Yup that's me! This picture was taken 6 days before giving birth to my baby girl. I was HUGE! Now I mentioned in a previous blogpost How to Smile Your Way Through Labor! how scared I was about giving birth, and pregnancy over all. And eventhough it's a pretty scary thing to go through for any mommy-to-be, I had something extra to worry about: My diagnoses of Klippel Trenaunay Syndrome.
One and a half year ago, I didn't know if I would be able to have children. At the age of 21 I was diagnosed with Klippel Trenaunay Syndrome. KTS is a congenital vascular disorder. According to my doctors there are only a few cases of pregnant woman with KTS described in medical literature. This pretty much meant they weren't able to tell me what I was going to expect. KTS was once thought to be a contraindication to pregnancy. Luckily we know better now. Succesful pregnancies can be achieved.
A little over 1,5 year ago I made my first appointment to discuss my wish to be mom. I was still on birth control, but because I was at high risk for thromboembolism I was told to quit the birth control I was on. A DIU was the safest choice for me, but since I was interested in becoming a mom it didn't make any sense to get one. So I figured this was the time to stop birth control and see where it would lead me.
Because the uterus can be affected by the KTS, we started off with an internal exam. All went smoothly but after the exam they did inform me about the possible risks of pregnancy with KTS. For me, the risk factors were mainly a higher risk of thromboembolism, excessive bleeding, increased operative delivery, higher risk of complications, coagulation disturbances and an increase of the KTS symptomes I already had. For the baby placental insufficiency could be the biggest problem, causing fetal growth restriction or worse.
A couple of weeks later I was schedueled for a MRI to see if my KTS caused any disturbances around my uterus. After reading the pamflet (which advises against getting a MRI during the first trimester of pregnancy) I decided to do a pregnancy test, just in case. I knew I wasn't pregnant because I just got off birth control and I didn't even have my period yet. But oh boy, I was already knocked up!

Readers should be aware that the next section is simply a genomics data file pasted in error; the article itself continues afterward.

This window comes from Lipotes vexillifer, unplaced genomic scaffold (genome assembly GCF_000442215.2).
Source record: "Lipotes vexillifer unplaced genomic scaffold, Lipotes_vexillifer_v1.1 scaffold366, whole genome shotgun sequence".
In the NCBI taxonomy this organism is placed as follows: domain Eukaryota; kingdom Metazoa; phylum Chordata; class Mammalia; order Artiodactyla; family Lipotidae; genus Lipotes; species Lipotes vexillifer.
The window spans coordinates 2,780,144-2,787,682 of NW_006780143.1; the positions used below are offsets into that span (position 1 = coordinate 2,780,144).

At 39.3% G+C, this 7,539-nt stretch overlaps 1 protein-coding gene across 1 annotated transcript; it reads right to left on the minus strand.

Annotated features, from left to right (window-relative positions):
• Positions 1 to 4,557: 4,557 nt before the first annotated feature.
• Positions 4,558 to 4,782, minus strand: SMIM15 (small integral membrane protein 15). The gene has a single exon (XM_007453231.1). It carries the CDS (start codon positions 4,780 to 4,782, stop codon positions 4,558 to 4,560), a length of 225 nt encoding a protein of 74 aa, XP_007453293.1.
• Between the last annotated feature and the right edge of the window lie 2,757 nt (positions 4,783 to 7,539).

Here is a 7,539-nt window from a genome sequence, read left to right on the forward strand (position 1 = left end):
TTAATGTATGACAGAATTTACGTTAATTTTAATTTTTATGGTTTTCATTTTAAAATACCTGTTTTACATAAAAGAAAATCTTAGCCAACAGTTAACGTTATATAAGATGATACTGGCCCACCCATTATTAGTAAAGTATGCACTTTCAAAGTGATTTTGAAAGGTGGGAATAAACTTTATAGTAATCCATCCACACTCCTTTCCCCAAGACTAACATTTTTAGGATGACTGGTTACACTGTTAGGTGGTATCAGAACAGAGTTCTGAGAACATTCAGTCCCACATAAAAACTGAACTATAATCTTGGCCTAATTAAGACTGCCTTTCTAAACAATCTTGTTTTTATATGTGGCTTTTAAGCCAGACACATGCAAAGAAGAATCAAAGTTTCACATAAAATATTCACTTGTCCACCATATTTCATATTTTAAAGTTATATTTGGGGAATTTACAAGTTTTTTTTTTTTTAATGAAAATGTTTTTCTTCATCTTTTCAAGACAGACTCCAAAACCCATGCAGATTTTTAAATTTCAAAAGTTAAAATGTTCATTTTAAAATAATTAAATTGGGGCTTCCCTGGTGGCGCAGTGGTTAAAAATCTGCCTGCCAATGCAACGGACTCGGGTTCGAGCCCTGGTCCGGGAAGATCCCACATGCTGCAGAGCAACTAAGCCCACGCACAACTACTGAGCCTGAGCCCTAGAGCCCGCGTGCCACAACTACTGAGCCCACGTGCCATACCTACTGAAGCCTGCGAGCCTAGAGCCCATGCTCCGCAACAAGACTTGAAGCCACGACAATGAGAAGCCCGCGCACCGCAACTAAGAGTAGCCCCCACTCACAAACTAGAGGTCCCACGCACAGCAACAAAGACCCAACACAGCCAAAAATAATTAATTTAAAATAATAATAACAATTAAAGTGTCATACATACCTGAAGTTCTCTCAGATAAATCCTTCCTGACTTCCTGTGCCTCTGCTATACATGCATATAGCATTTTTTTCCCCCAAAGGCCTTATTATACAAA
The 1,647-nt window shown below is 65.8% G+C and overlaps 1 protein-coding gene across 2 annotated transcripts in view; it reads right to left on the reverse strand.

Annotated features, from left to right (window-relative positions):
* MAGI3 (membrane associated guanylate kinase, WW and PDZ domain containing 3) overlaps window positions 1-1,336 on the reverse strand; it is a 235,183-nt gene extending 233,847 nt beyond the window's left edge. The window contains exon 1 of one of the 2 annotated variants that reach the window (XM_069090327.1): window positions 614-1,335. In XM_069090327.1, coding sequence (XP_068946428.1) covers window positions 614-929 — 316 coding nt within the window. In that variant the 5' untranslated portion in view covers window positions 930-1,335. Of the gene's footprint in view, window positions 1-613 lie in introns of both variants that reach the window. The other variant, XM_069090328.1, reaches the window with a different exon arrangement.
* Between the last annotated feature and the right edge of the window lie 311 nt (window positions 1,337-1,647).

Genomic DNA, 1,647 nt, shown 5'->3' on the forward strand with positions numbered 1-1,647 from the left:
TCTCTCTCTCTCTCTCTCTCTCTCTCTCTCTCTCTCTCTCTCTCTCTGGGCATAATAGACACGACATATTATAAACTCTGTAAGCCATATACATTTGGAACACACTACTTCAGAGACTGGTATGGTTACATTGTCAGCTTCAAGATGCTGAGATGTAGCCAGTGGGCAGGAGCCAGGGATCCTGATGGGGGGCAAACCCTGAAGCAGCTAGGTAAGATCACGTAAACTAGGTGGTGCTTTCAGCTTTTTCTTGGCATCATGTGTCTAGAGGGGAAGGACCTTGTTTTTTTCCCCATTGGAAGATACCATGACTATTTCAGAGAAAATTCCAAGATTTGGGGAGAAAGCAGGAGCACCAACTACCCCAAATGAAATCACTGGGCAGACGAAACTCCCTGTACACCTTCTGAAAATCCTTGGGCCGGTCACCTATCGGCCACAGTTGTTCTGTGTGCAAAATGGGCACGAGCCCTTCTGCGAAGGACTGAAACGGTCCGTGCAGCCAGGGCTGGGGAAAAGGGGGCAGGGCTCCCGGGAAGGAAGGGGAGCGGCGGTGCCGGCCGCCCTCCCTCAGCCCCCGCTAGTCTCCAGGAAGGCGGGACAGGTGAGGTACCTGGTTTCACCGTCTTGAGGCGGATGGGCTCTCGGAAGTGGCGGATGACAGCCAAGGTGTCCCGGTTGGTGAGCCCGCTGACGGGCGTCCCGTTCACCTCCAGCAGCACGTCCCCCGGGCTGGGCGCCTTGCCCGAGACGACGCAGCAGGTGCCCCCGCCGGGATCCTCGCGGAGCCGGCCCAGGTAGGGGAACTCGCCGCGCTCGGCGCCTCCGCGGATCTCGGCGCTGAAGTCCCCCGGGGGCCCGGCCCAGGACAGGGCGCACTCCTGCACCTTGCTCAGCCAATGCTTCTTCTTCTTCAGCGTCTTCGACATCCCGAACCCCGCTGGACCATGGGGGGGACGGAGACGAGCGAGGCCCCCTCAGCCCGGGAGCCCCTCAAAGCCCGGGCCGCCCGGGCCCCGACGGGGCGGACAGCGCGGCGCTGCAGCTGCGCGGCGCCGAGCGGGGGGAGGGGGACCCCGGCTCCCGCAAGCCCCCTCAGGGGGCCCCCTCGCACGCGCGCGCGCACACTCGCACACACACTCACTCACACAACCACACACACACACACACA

So besides getting over the initial shock of getting pregnant that easily, it also meant 9 month of intensive medical monitoring. Since there are no university hospitals in my area, this also meant alot of travelling. It was so incredibly tiring. I was working two jobs and having to take all this extra time to get to my hospital appointments.
Because there was a high risk of thromboembolism, I was put on bloodthinners early on during my pregnany. The horror! You would you would get used to getting daily injections, but I didn't! Everyday my anxiety towards those awful injections grew. But if this meant staying healthy during my pregnancy, I had to endure it.
As the months went by I passed every single check up with flying colors. I think to everyone's suprise! I was pretty much symptom free during the entire pregnancy and I even continued working until 2 weeks before giving birth to Charlotte. I actually went in expecting the worst. I did my best not to bound with the little baby inside of me because I was afraid I would end up losing it. I was keeping so preoccupied with all the other things that were going on so that I wouldn't worry so much about all the complications that could accur. But they never did! I was blessed with the easiest, complication free pregnancy! And i even got two wonderful 4d echo pictures from charlotte's 12 and 20 week medical scan. All paid for by my insurance! :)
There were only two minor problems I encountered after giving birth to Charlotte. Pregnancy had taken a toll on my right leg and the pain symptoms I already had increased. This actually led to laser threatment to remove a vericose vain in my leg to relieve pressure. But that went very smoothly. And of course Charlotte was a bit smaller than average, causing her to not be able to regulate her blood sugar level right a way. This meant she was hooked up to an IV and had to stay in the hospital a few days extra. But compared to what could have happened, it was still a walk in the park for us.
Pregnancy is never without risk, but if you have a medical condition that can cause even more complications, it can cause quite some anxiety. There isn't a day that goes by that I don't realise how thankful I should be for having such a positive experience. I am the best possible scenerio and I have a gorgeous healthy little girl to proof it. I'm very Lucky! I wanted to share this story because this is the story I needed to read when I was pregnant. Getting diagnosed with KTS or any other diagnoses for that matter doesn't automatically have to mean you have to give up on your dreams. You can be the success story!